My mother keeps souvenirs of our passed relatives stocked up on our shelves and hidden away in our medicine cabinets. We keep the ashes of my grandfather on top of our bookcase by the television, my great-grandmother’s French Chanel on the dresser and my grandmother’s old ornate liquor bottles piled high in the pantry. My house has become a graveyard of old relics, and a slowly dying memorial of those of us who have passed.
My great-grandmother left my mother her wedding ring and my grandfather left her his remains. But my great-grandmother also passed along her wisdom and my grandfather gave her his nose. Inheritance isn’t only superficial, but a hereditary karmic cycle that we can’t escape.
My mother gave me her smile, her facial expressions, her sarcastic sense of humor and her wit. She passed down her big curved handwriting, her lively charisma and her thick untamable hair that glows gold in the sunlight. My mother passed down a patriotic lineage of founding fathers and Air Force pilots. She gave me a history of European and Middle Eastern immigrants who gave me a sense of pride and a shadow of a culture that has never truly been mine to claim.
This culture she passed down is a mixed amalgamation of classic American memorabilia, hippie acid trips and “Oriental” treasures.
My grandmother wasn’t really a mother. She gave birth to my mother when she was only a child, just shy of her 18th birthday, and didn’t do much mothering beyond that. My great-grandmother, matriarch to my family as I knew it, raised my mother when my grandmother couldn’t.
Once, a long while ago, on the edge of a Santa Cruz beach, I told my mother I wish her mother had loved her more. I wish that she hadn’t had to deal with the hardship she’d often allude to, and the hardship I’d later know myself.
I wished this for my mother, because in a way, I wished it for myself. I wish there hadn’t come a time where you become disillusioned by those you had admired so much. I wish there wasn’t a point where you have to protect yourself from those who vowed to protect you. I wished for an opportunity to slip back into the warm innocence and naivety I took for granted.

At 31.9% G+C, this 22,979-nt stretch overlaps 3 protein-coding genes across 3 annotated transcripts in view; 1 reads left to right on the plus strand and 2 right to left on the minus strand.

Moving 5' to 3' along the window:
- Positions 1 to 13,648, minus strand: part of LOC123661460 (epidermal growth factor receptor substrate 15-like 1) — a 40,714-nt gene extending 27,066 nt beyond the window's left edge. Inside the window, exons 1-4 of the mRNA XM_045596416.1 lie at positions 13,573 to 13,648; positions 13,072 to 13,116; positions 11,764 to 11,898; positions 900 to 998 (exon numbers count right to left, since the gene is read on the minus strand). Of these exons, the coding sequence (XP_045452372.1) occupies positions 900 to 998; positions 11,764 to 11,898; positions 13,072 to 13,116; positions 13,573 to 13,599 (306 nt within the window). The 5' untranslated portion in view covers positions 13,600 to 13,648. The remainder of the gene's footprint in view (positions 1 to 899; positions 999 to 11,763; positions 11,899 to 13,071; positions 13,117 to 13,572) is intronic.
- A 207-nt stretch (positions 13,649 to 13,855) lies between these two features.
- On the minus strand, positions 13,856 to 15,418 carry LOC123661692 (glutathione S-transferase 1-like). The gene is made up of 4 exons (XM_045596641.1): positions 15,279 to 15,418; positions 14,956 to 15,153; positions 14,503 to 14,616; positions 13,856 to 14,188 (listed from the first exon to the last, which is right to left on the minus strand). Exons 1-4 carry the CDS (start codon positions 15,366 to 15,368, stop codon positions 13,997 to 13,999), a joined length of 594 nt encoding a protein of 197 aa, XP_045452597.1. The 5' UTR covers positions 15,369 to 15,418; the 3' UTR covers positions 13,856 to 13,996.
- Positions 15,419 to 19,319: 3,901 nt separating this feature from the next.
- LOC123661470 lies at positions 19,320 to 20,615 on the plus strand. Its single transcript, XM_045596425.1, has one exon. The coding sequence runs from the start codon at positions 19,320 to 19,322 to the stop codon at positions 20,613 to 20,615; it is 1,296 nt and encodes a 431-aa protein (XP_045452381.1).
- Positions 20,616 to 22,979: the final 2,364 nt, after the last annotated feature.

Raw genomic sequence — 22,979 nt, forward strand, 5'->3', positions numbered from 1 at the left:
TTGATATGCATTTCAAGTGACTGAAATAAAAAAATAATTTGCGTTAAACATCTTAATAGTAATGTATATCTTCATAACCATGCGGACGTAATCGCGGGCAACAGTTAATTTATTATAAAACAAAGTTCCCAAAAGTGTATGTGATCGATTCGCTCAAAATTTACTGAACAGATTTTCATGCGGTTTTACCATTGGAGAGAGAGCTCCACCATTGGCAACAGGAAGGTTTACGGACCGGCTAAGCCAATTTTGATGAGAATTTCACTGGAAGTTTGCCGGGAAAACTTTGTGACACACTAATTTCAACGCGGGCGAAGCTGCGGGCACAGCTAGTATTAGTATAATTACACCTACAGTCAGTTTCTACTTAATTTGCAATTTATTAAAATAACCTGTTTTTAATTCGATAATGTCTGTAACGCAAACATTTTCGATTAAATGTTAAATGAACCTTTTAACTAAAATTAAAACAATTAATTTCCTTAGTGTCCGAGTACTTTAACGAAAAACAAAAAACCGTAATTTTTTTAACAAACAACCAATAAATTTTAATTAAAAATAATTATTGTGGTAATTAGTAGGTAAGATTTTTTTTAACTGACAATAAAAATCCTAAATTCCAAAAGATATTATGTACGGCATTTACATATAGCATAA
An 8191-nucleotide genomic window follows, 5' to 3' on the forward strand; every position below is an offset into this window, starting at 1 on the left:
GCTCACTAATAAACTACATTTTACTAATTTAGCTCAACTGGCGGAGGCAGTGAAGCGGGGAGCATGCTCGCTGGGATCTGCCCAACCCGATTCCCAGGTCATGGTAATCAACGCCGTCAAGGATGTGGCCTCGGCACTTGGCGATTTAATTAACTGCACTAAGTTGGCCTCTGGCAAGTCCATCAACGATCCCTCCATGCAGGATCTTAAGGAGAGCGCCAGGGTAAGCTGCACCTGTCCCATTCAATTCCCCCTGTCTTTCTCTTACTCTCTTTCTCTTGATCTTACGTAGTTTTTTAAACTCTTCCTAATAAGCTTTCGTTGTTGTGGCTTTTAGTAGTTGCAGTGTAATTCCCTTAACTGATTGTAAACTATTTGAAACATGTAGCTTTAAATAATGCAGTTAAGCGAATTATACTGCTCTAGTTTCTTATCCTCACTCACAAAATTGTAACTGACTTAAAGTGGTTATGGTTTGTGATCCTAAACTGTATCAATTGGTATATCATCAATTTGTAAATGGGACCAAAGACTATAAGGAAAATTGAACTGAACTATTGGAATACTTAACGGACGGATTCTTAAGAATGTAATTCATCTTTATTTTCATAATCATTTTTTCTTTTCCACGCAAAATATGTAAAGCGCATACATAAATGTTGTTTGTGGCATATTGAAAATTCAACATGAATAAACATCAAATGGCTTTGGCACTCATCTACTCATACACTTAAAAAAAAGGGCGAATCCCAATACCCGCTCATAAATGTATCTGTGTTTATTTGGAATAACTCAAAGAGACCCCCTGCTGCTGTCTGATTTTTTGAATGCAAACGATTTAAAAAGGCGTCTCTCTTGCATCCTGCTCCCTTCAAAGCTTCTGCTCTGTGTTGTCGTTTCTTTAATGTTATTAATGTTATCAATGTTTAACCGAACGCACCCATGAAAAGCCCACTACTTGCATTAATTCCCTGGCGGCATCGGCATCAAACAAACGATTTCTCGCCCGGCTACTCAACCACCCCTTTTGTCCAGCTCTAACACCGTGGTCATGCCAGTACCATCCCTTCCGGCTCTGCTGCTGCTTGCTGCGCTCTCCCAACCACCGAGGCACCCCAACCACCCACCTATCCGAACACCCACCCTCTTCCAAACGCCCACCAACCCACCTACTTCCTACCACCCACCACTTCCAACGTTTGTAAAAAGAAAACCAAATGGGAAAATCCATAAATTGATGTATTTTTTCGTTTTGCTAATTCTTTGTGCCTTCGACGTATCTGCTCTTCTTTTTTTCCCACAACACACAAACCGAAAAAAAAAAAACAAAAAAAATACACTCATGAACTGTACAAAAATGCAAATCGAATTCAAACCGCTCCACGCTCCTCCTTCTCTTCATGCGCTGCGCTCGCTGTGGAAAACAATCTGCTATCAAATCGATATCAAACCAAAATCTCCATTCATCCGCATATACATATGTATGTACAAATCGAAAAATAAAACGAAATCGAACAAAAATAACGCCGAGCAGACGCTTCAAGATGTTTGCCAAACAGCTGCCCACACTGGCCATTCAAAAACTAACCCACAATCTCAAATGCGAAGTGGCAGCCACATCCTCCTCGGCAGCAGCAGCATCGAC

My great-grandmother, as much as she passed down through my lineage, and despite living as fully as she lived life, lost her memory to Alzheimers in the last decade of her life. To my mother, she was the absolute epitome of a lady. In my mind I can still remember dancing with her to Frank Sinatra, tears clouding my vision, because she thought she was dancing with a stranger. Despite everything she gave, despite the person she made my mother and in relation, the person she made me, we were reduced down to strangers in her mind.
My father gave me his almond eyes, his overt skepticism, the amber of his skin, and the tight coils he maintains waxed down to his scalp. He gave me his talents for conversation, his clever temperament and the slight dimple on the right corner of my smile. He passed down a courageous history of barrios, selflessness, freedom fighting and the relentless pursuit of happiness. He gave me lineages shrouded in complex history and close-knit culture.
My grandfather wanted to be a musician. He’d tell me stories of his own rebellion, sleeping under trees in the rural Zacatecan countryside instead of his own bed, because of his own father’s disapproval of these dreams. My grandfather was a dreamer, a romantic and fearless in the face of uncertainty.
He came to the United States illegally, trying a countless number of times because of his unwillingness to give up on his dreams. No matter how many times he was “caught” and sent back to Mexico, no matter the back breaking field work he endured to provide for his family, he would still make certain to lull me to sleep, like he did with my father, with his sweet Spanish lullabies.
There is a karmic cycle from generation to generation. Mothers blame their mothers for their worst qualities. Fathers do everything to avoid becoming their fathers. When they are young, parents often pull away and rebel in the pursuit of this goal. And yet, when they become parents, they will inevitably follow the path of what they attempted to escape from.
As children, we grow and watch this sealed fate. As we grow, we watch our parents become real people again, a disillusionment of who they became for us. We watch them follow suit as the generation before them did, we watch them get their mother’s haircut or slip into their father’s old loafers. They reclaim what they knew by becoming what they swore they wouldn’t. We sit there watching our mothers and fathers, laughing as we say we’ll do better, praying that we can be better, expecting ourselves to be different, as if we could ever be the exception.